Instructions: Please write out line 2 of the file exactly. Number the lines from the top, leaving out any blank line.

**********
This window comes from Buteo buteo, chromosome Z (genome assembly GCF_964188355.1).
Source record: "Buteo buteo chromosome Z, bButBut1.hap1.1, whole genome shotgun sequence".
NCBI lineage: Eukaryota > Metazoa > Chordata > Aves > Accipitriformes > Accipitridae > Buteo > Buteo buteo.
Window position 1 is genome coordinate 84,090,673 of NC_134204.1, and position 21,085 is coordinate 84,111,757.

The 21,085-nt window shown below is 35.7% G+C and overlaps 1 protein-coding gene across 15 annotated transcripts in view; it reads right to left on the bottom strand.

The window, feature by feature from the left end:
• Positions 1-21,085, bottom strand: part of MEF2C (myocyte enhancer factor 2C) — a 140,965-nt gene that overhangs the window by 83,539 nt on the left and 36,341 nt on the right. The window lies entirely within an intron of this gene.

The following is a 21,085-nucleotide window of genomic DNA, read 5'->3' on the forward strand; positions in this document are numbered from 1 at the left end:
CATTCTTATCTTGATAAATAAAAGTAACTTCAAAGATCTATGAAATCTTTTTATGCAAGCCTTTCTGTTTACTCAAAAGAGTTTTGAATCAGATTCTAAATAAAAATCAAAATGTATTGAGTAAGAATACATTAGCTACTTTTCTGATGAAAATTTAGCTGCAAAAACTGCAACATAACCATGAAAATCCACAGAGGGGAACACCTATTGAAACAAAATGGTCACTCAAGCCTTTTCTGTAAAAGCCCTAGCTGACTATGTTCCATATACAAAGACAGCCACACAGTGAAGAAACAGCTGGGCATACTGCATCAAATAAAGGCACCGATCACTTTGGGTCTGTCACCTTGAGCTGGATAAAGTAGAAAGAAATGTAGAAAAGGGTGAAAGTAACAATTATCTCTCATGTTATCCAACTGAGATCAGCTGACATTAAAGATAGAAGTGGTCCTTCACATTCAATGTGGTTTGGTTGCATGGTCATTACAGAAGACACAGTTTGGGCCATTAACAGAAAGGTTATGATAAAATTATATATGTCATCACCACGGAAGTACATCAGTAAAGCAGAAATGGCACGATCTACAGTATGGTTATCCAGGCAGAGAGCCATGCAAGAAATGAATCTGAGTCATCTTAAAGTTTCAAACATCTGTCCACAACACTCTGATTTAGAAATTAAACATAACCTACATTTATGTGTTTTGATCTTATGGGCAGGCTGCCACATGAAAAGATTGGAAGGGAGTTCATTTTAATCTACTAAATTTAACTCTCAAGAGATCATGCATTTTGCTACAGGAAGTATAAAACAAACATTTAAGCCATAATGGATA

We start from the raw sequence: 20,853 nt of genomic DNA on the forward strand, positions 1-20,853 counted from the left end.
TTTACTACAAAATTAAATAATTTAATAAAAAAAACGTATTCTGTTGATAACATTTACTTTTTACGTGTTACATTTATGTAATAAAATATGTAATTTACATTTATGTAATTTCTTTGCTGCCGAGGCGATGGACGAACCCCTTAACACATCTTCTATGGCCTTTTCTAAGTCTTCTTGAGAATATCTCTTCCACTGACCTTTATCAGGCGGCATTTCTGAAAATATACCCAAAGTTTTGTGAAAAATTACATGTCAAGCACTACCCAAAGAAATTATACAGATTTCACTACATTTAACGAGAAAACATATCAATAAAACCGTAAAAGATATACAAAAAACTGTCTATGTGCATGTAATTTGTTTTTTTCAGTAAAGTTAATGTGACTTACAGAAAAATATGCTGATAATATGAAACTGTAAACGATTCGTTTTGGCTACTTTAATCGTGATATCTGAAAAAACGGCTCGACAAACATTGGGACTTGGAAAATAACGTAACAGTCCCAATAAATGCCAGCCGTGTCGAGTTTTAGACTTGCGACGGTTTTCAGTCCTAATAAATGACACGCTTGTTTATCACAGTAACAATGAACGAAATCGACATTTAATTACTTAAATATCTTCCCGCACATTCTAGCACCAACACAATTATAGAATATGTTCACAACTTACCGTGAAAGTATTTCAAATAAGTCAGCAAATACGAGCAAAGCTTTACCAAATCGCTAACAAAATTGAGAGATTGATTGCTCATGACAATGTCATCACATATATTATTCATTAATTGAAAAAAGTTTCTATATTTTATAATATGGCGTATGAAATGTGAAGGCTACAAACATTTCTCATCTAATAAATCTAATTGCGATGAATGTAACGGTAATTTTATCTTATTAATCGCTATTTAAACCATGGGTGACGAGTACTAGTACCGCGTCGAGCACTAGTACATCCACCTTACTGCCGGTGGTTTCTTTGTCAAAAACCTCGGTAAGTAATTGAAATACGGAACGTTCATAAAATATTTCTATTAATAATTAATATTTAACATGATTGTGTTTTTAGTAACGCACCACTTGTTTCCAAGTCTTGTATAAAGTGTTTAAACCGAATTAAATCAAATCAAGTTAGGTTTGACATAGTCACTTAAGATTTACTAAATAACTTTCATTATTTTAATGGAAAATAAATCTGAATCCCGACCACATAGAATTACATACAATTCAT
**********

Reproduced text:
Source record: "Buteo buteo chromosome Z, bButBut1.hap1.1, whole genome shotgun sequence".